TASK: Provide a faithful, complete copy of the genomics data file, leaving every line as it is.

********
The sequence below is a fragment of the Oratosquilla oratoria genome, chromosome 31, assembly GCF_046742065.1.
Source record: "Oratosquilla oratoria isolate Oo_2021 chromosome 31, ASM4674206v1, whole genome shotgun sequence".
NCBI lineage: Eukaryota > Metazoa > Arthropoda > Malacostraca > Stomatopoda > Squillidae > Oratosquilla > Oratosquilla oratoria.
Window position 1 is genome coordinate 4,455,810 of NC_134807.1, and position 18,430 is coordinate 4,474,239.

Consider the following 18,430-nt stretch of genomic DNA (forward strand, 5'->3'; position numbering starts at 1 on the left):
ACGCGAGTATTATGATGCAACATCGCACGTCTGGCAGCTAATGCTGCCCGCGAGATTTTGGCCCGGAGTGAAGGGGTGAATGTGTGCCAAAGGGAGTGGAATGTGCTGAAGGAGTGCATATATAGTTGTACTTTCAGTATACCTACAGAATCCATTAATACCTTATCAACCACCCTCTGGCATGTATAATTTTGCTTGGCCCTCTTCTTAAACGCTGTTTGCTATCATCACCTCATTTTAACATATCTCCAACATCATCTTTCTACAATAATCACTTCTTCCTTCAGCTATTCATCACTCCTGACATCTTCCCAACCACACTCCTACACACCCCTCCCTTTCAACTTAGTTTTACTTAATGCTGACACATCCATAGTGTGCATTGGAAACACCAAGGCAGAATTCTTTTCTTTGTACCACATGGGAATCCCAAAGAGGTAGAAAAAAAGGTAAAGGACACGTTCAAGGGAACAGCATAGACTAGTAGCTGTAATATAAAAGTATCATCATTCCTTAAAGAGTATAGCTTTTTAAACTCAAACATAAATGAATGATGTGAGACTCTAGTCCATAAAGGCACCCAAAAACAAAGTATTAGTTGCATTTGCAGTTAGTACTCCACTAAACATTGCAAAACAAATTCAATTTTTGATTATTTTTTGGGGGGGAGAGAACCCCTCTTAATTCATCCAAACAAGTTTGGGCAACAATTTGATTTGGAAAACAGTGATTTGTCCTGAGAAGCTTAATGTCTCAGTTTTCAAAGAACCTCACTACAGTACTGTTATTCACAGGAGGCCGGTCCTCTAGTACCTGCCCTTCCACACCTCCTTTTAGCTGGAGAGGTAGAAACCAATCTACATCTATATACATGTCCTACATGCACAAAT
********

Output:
The sequence below is a fragment of the Oratosquilla oratoria genome, chromosome 31, assembly GCF_046742065.1.
Source record: "Oratosquilla oratoria isolate Oo_2021 chromosome 31, ASM4674206v1, whole genome shotgun sequence".
NCBI lineage: Eukaryota > Metazoa > Arthropoda > Malacostraca > Stomatopoda > Squillidae > Oratosquilla > Oratosquilla oratoria.
Window position 1 is genome coordinate 4,455,810 of NC_134807.1, and position 18,430 is coordinate 4,474,239.

Consider the following 18,430-nt stretch of genomic DNA (forward strand, 5'->3'; position numbering starts at 1 on the left):
ACGCGAGTATTATGATGCAACATCGCACGTCTGGCAGCTAATGCTGCCCGCGAGATTTTGGCCCGGAGTGAAGGGGTGAATGTGTGCCAAAGGGAGTGGAATGTGCTGAAGGAGTGCATATATAGTTGTACTTTCAGTATACCTACAGAATCCATTAATACCTTATCAACCACCCTCTGGCATGTATAATTTTGCTTGGCCCTCTTCTTAAACGCTGTTTGCTATCATCACCTCATTTTAACATATCTCCAACATCATCTTTCTACAATAATCACTTCTTCCTTCAGCTATTCATCACTCCTGACATCTTCCCAACCACACTCCTACACACCCCTCCCTTTCAACTTAGTTTTACTTAATGCTGACACATCCATAGTGTGCATTGGAAACACCAAGGCAGAATTCTTTTCTTTGTACCACATGGGAATCCCAAAGAGGTAGAAAAAAAGGTAAAGGACACGTTCAAGGGAACAGCATAGACTAGTAGCTGTAATATAAAAGTATCATCATTCCTTAAAGAGTATAGCTTTTTAAACTCAAACATAAATGAATGATGTGAGACTCTAGTCCATAAAGGCACCCAAAAACAAAGTATTAGTTGCATTTGCAGTTAGTACTCCACTAAACATTGCAAAACAAATTCAATTTTTGATTATTTTTTGGGGGGGAGAGAACCCCTCTTAATTCATCCAAACAAGTTTGGGCAACAATTTGATTTGGAAAACAGTGATTTGTCCTGAGAAGCTTAATGTCTCAGTTTTCAAAGAACCTCACTACAGTACTGTTATTCACAGGAGGCCGGTCCTCTAGTACCTGCCCTTCCACACCTCCTTTTAGCTGGAGAGGTAGAAACCAATCTACATCTATATACATGTCCTACATGCACAAAT